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This season kicks off with Verdi’s Don Carlo, one of the composer’s greatest operas and an epic story of love, jealousy, war, betrayal and death. Politics, love and family loyalties are tested in this epic battle of wills involving a tyrannical king, a despairing prince and an innocent young woman. Verdi’s tour de force tells the tale of powerful people who must accept their role as pawns in a tragic destiny.

There have been several iterations of the story of Don Carlo. Verdi’s version premiered in Paris in 1867 as Don Carlos, and was sung in French. It was later translated into Italian as Don Carlo. Don Carlo is often considered to be one of Verdi’s greatest operas, despite the fact that it has a darker tone and more complicated personalities than you’d find in many of his other operas, such as Rigoletto.

Don Carlo explores the fascinating conflicts between love, duty and friendship. While the operatic story is largely fictional, the characters are based upon real people – Don Carlos, King Philip of Spain, and Princess Eboli.

Composer: Giuseppe Verdi
Original French libretto by Francois Joseph Mery and Camille du Locle
Sung in Italian with English translation projected above stage


Elisabetta played by Keri Alkema. Photo by Mark Matson

Elisabetta played by Keri Alkema. Photo by Mark Matson

ALO Conductor Richard Buckley will present Don Carlo at the Long Center for the first time, in celebration of the bicentennial of Verdi’s birth. The sets and costumes for ALO’s production originated as a co-production among Opera Hong Kong, Vancouver Opera and the Florentine Opera. First performed in 2008 by Hawaii Opera Theatre, this production of Don Carlo marks the first time the United States, China and Canada joined in an artistic endeavor of this magnitude.

An Austin production, cast, chorus and ALO’s own orchestra will be led by stage director Garnett Bruce and Maestro Buckley, who will bring the music to life.

Maestro Buckley is a world-renowned interpreter of Verdi’s work, and this will be the third time he’s conducted this opera. We know you’ll enjoy this intense and masterful work!

Conductor: Richard Buckley
Stage Director: Garnett Bruce
Set Design: Peter Dean Beck
Sets and props are a co-production of Hawaii Opera Theatre, Vancouver Opera and Opera Hong Kong

This production brought to you by our generous sponsor:


The story of Don Carlo is based upon the life of Carlos, Prince of Asturias (1545 – 1568).  Carlos was betrothed to Elizabeth of Valois (1545 – 1568), the daughter of France’s King Henry II.  For political reasons, Elizabeth was ultimately married to Carlos’ father, Philip II of Spain.

Synopsis courtesy of The Metropolitan Opera

King Phillip played by Peter Volpe and Rodrigo  played by Michael Chioldi. Photo by Mark Matson

King Phillip played by Peter Volpe and Rodrigo played by Michael Chioldi. Photo by Mark Matson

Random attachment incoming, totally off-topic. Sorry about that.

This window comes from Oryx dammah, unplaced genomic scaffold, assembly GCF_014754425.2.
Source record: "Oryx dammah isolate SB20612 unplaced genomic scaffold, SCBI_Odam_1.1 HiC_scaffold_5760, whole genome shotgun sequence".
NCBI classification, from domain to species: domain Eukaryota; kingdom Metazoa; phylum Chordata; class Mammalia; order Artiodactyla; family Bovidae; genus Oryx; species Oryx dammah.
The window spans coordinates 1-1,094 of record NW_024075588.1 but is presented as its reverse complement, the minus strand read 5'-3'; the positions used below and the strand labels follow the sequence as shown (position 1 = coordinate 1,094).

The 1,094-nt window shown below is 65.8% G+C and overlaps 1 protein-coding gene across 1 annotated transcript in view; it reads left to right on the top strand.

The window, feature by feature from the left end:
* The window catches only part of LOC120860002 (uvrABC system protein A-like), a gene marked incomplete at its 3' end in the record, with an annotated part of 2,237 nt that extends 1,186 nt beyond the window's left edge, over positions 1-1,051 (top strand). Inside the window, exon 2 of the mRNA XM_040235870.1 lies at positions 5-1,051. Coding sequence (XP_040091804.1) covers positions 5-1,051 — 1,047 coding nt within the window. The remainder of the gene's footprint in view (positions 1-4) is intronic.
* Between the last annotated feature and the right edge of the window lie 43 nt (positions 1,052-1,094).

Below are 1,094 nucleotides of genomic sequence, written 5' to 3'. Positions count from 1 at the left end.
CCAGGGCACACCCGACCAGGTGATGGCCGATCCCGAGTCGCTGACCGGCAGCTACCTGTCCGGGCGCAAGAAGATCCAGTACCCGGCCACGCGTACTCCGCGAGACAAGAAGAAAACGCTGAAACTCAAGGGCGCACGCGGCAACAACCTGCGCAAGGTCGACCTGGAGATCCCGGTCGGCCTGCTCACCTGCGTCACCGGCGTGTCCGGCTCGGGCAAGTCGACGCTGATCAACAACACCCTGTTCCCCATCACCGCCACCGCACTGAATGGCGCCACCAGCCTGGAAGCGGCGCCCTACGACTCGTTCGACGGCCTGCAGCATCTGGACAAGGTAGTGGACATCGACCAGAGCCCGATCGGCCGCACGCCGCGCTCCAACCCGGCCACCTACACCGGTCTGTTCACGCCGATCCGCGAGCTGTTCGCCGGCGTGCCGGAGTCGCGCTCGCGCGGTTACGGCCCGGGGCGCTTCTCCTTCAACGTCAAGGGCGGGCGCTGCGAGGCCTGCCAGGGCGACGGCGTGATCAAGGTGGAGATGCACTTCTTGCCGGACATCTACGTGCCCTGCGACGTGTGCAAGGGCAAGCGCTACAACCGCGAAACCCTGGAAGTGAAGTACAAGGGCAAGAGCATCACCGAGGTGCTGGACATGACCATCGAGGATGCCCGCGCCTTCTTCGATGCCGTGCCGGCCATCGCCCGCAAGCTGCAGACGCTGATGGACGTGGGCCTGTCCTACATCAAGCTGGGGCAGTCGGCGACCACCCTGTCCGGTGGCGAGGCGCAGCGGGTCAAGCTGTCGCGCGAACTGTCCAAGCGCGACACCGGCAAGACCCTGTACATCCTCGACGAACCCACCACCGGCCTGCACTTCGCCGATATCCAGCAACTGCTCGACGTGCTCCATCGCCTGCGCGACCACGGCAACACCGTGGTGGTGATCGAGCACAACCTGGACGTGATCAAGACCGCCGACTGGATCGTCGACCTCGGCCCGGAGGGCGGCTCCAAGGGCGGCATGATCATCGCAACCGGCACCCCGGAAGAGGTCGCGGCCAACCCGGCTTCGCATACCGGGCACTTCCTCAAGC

Act I
Carlo seeks peace at the monastery of St. Just in Spain, where he prays at the tomb of his grandfather, Emperor Charles V. He is confronted by a monk who seems to be the emperor’s ghost. His friend Rodrigo, the Marquis of Posa, arrives to remind Carlo of his commitment to the cause of the Flemish people who are oppressed by Spanish rule. Both pledge themselves to the cause of liberty and swear eternal friendship (Duet: “Dio, che nell’alma infondere amor”).

In a garden outside the monastery, Princess Eboli entertains the other ladies of the court with a song (“Nel giardin del bello”). Elisabeth—now queen—enters, followed by Posa, who hands her a secret letter from Carlo, asking for a meeting. When he is admitted, Carlo asks the queen to obtain Philip’s permission for him to go to Flanders, and then suddenly declares his continuing love. Elisabeth rejects him and Carlo rushes off. The king enters and, finding the queen unattended, banishes the Countess of Aremberg, who should have been present.

Left alone with the king, Posa bravely asks Philip to end his oppression of the Flemish people. Philip refuses but is impressed by Posa’s courage. He warns him to beware of the Inquisition and tells Posa about his suspicions of his wife and Carlo, asking Posa to watch them. Posa accepts the assignment, knowing that being in the king’s confidence will help him in the future.

Act II
Carlo has received a letter asking him to a secret meeting at midnight in the queen’s gardens in Madrid. He thinks the meeting is with Elisabeth, but in fact the woman is Princess Eboli, who is in love with him. When Carlo discovers her identity, he rejects her. Eboli, realizing where the prince’s true feelings lie, swears to expose him. Posa arrives in time to overhear Eboli and threatens to kill her but is stopped by Carlo. Eboli leaves. Posa persuades Carlo he is now in danger and Carlo hands over some secret papers to him for safekeeping.

At a public burning of heretics in front of Valladolid Cathedral, Carlo leads a group of Flemish deputies to Philip. The king rejects their pleas for freedom. When he also dismisses Carlo’s own request to rule Flanders, the prince draws his sword on his father. He is disarmed by Posa and arrested. In thanks, Philip makes Posa a duke. As a group of heretics is led to the stake, a celestial voice welcomes their souls into heaven.


In his study at night, the king reflects on his life with a wife who doesn’t love him (“Ella giammai m’amò!”). He consults with the old and blind Grand Inquisitor, who consents to the death sentence for Carlo: as God sacrificed his son to save mankind so Philip must stifle his love for his son for the sake of the faith. The Inquisitor also demands that Posa be handed over to him. As he leaves, Philip wonders if the throne must always yield to the altar. Elisabeth enters, having discovered that her

jewel case has been stolen. Eboli, who knows that Elisabeth keeps a portrait of Carlo in it, had taken the box and given it to the king. Philip now hands it to Elisabeth and demands she open it. When she hesitates, he breaks it open and finds the portrait. He accuses her of adultery. Elisabeth collapses and the king calls for help. Eboli and Posa rush in, he to express amazement that a king who rules half the world cannot govern his own emotions, she to feel remorse at what her jealousy has brought about. Alone with Elisabeth, Eboli confesses that she not only falsely accused her but that she has been the king’s mistress. Elisabeth orders her from the court. Eboli laments her fatal beauty and swears to spend her final day in Spain trying to save Carlo (“O don fatale”).